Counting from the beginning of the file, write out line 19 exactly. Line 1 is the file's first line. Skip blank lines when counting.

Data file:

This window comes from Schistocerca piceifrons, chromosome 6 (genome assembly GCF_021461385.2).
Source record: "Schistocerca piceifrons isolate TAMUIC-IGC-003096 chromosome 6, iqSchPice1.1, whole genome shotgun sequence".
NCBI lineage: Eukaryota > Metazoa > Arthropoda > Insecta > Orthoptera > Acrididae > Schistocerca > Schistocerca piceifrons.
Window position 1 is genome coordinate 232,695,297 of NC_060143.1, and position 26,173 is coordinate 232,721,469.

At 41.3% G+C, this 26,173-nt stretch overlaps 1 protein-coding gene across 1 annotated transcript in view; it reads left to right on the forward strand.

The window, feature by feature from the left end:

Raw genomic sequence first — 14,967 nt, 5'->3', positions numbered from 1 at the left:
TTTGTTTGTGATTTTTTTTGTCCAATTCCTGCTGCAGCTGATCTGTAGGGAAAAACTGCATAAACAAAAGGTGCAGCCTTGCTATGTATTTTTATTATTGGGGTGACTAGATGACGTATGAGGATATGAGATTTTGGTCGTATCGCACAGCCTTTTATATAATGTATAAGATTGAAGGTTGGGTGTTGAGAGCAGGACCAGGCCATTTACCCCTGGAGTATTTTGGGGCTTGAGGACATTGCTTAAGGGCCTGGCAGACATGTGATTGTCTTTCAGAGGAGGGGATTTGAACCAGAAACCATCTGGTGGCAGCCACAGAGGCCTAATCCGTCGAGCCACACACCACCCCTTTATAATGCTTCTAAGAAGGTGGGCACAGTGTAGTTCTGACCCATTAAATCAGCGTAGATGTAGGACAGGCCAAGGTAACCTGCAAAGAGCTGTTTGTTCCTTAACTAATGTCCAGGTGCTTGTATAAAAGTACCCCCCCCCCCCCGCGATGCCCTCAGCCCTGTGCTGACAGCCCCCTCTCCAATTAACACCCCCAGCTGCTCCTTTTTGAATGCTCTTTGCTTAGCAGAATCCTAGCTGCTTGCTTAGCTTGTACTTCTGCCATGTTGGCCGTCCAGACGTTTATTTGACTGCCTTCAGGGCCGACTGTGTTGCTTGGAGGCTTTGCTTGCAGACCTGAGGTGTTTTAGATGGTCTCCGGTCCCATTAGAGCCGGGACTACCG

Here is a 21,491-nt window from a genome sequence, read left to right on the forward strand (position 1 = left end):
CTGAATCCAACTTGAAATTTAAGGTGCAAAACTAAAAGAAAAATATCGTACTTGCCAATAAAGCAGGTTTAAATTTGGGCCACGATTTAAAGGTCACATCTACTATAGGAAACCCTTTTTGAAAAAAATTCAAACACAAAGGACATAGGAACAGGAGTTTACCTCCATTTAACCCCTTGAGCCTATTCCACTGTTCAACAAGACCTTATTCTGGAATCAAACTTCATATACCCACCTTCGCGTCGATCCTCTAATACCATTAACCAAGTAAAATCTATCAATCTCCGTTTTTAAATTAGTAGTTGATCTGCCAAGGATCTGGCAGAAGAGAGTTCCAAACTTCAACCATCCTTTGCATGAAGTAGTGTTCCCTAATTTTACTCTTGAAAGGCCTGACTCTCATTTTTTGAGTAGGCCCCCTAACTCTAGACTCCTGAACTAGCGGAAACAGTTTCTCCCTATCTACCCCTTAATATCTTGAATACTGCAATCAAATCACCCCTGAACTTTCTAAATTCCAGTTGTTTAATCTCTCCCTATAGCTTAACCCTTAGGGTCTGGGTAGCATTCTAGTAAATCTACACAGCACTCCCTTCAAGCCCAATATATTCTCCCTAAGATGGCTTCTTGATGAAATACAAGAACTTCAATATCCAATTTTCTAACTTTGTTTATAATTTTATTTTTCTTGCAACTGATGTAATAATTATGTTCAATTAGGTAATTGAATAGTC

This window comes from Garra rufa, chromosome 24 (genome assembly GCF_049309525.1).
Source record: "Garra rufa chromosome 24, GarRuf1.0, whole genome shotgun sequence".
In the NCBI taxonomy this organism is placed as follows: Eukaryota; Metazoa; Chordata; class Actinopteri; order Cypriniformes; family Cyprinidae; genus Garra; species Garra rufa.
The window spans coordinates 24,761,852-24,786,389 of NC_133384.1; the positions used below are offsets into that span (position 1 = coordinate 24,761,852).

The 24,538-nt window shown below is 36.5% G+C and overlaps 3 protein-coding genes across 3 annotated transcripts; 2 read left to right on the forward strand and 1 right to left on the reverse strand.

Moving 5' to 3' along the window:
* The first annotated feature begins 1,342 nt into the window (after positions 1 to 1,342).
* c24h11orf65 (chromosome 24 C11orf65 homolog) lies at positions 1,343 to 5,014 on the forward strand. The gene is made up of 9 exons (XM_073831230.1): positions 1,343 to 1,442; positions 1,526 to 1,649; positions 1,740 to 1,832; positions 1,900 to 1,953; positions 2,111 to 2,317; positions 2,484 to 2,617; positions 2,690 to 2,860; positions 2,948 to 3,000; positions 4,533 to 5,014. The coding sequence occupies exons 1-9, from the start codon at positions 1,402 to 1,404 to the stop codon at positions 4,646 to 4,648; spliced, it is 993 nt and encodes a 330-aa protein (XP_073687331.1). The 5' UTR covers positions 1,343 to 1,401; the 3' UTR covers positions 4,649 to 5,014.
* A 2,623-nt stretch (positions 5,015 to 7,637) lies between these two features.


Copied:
* A 2,623-nt stretch (positions 5,015 to 7,637) lies between these two features.